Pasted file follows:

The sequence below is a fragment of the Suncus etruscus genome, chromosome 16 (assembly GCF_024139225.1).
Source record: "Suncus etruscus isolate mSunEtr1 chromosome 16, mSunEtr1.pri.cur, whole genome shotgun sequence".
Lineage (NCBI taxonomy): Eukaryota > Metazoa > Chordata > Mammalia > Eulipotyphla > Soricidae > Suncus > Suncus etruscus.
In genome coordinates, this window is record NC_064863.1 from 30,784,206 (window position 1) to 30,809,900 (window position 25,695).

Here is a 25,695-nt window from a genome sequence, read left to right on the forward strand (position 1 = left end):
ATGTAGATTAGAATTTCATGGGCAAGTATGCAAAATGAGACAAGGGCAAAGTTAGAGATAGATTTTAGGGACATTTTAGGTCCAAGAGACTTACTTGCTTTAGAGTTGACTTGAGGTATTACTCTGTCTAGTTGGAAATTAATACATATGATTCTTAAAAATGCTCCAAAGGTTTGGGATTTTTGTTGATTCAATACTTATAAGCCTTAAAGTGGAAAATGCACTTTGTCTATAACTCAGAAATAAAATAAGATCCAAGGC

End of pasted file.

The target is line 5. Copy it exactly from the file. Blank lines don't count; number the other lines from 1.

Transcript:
Here is a 25,695-nt window from a genome sequence, read left to right on the forward strand (position 1 = left end):